Session Type: ACR/ARP Abstract Session
Session Time: 11:00AM-12:30PM
Background/Purpose: Sitting is associated with many poor health outcomes, which may include knee osteoarthritis (OA). When the knee is subject to minimal load, knee cartilage becomes thinner and may be more susceptible to damage. Thus, people who spend more time in sitting, whether during leisure time or during work, may be at greater risk for worsening structural damage in the knee. We examined the relation of time sitting to worsening radiographic OA over 2 years in a cohort of adults with or at risk for knee OA, assessing time spent sitting during leisure time and at work separately. We hypothesized that people with more leisure-time sitting and more sitting at work are at greater risk for worsening radiographic OA.
Methods: We used data from the Osteoarthritis Initiative (OAI). At study baseline, participants reported their leisure time sitting (hours/day) via the Physical Activity Scale for the Elderly (PASE). We dichotomized leisure time sitting as < 4 hours/day vs ≥4 hours/day, as this was the approximate mean for the sample. Participants also reported their work activities via the PASE as: sitting, sitting/standing/walking, walking/handling < 50 lbs, or walking/handling >50 lbs. We dichotomized work activities as “sitting only” vs “sitting and other activities”. All OAI participants had bilateral knee radiographs obtained and scored for Kellgren and Lawrence (KL) grade at baseline, 1-year, and 2-year follow-up visits. We defined our outcome, worsening radiographic OA over 2 years, as an increase in KL grade from baseline to end of follow-up, including within-grade changes. We examined the relation of leisure time sitting with worsening radiographic OA using binomial regression with GEE, adjusting for potential confounders (age, sex, race, body mass index [BMI], and self-reported leisure time walking [hours/day]). We then repeated analyses of the effect of leisure time sitting on worsening ROA among those whose work involves “sitting only” and separately among those whose work involves “sitting and other activities”.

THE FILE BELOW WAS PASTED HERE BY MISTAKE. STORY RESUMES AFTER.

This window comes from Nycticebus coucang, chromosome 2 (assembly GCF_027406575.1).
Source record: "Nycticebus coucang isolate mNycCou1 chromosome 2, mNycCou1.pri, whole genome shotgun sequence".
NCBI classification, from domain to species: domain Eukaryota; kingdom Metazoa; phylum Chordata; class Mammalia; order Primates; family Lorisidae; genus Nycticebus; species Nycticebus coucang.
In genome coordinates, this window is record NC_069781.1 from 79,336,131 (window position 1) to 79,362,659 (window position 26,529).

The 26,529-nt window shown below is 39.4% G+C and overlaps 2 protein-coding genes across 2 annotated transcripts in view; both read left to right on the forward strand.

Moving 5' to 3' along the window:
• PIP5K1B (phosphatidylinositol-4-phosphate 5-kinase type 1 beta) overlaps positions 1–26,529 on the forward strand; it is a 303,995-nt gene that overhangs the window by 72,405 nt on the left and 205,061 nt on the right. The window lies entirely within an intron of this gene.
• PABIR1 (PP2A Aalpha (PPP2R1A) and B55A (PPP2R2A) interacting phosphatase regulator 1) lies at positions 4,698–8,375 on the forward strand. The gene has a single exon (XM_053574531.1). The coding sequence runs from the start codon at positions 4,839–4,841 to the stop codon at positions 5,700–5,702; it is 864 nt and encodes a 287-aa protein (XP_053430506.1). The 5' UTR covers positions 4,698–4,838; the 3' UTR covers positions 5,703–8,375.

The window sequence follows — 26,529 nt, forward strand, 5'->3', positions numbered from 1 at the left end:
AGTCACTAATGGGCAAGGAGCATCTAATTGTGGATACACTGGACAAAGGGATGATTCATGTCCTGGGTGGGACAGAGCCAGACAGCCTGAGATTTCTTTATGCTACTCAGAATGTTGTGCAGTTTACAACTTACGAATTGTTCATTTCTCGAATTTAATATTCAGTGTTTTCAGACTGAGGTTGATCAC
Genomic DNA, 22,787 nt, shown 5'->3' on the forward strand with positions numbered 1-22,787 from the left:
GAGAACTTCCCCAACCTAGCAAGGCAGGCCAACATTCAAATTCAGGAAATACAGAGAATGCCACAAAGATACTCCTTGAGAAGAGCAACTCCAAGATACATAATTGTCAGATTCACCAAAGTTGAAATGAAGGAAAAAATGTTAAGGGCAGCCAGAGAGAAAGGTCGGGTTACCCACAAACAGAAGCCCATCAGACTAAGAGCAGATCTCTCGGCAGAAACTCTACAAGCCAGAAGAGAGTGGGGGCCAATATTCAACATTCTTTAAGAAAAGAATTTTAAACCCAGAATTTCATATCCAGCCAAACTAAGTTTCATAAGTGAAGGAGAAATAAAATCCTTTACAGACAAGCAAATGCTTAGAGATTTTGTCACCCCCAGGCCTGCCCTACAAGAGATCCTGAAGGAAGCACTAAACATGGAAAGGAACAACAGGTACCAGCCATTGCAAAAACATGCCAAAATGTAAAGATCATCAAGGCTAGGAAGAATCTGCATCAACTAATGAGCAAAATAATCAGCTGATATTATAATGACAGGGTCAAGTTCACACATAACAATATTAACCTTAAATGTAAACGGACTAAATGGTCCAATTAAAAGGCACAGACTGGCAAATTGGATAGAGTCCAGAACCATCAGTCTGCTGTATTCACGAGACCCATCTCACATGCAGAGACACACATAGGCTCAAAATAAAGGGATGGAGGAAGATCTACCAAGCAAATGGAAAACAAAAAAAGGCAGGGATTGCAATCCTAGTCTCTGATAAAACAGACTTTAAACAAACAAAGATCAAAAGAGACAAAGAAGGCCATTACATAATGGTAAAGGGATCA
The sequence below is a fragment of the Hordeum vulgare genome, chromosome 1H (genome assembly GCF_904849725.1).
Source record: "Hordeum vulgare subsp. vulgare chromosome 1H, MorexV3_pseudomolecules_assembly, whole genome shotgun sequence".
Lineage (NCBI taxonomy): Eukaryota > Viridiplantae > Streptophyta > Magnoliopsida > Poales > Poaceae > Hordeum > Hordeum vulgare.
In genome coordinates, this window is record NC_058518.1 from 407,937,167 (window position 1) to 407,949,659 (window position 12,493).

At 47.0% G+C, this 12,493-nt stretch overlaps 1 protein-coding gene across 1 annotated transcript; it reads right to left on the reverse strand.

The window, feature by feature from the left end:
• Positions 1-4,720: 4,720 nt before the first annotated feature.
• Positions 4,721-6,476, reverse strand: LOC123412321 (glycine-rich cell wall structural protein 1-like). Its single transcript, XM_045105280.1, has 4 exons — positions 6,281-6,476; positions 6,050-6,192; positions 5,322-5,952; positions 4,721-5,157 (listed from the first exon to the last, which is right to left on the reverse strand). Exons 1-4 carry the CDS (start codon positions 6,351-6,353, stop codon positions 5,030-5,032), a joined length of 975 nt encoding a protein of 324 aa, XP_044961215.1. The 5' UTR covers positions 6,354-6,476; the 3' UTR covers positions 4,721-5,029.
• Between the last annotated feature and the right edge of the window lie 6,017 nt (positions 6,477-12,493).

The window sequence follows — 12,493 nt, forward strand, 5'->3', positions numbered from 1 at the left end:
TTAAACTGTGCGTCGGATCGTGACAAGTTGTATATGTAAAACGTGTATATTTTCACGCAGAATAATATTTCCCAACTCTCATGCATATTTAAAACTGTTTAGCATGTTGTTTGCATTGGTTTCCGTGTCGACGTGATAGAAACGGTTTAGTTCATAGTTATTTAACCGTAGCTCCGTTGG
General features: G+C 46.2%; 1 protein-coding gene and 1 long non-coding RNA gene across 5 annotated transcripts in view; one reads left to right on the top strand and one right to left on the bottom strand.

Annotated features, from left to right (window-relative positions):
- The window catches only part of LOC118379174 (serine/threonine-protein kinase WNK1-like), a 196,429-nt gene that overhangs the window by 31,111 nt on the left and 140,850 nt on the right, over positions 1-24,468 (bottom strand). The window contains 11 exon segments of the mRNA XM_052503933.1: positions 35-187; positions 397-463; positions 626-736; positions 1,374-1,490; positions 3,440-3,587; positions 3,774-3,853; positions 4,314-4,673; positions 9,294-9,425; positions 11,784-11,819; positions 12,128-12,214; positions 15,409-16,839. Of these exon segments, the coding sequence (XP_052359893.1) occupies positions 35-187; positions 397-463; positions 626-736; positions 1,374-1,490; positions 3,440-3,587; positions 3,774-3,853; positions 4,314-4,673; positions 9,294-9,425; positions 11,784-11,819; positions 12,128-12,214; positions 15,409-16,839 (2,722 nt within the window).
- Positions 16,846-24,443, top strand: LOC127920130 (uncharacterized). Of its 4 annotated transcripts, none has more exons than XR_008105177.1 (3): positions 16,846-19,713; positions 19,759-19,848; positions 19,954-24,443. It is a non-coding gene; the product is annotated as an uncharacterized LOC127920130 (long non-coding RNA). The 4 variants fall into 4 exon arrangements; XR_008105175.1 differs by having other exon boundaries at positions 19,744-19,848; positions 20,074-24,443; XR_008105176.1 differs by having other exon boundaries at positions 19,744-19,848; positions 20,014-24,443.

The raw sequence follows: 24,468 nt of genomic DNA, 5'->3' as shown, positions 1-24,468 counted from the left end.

Results: We included 5632 knees in our analysis (2826 participants, BMI: 28.4 ± 4.8 kg/m2, age: 59.4 ± 8.6 years, 57% women, 83% white). People who spent ≥ 4 hours/day in leisure time sitting had greater risk (1.17[0.98-1.39]) of worsening radiographic OA over 2 years, compared with those who spent < 4 hours/day in leisure time sitting. Among participants who reported “sitting only” at work, those who spent ≥4 hours/day in leisure time sitting had greater risk (1.44[1.01-2.06] of worsening radiographic OA compared with those who spent < 4 hours/day in leisure time sitting. Conversely, among participants who reported “sitting and other activities” at work, there was no relationship between leisure time sitting and worsening radiographic OA (see Table).
Conclusion: People who spend at least 4 hours/day of leisure time sitting, and also primarily sit at work, may be at increased risk for worsening radiographic OA. Reducing leisure time sitting, and potentially reducing sitting at work, may be targets for intervention in people with or at risk for knee OA.
To cite this abstract in AMA style:Voinier D, Neogi T, Master H, Thoma L, Christiansen M, Jakiela J, Neely L, White D. The Effects of Leisure Time Sitting and Sitting at Work on Worsening Radiographic Knee Osteoarthritis over Two Years: Data from the Osteoarthritis Initiative [abstract]. Arthritis Rheumatol. 2019; 71 (suppl 10). https://acrabstracts.org/abstract/the-effects-of-leisure-time-sitting-and-sitting-at-work-on-worsening-radiographic-knee-osteoarthritis-over-two-years-data-from-the-osteoarthritis-initiative/. Accessed November 20, 2019.
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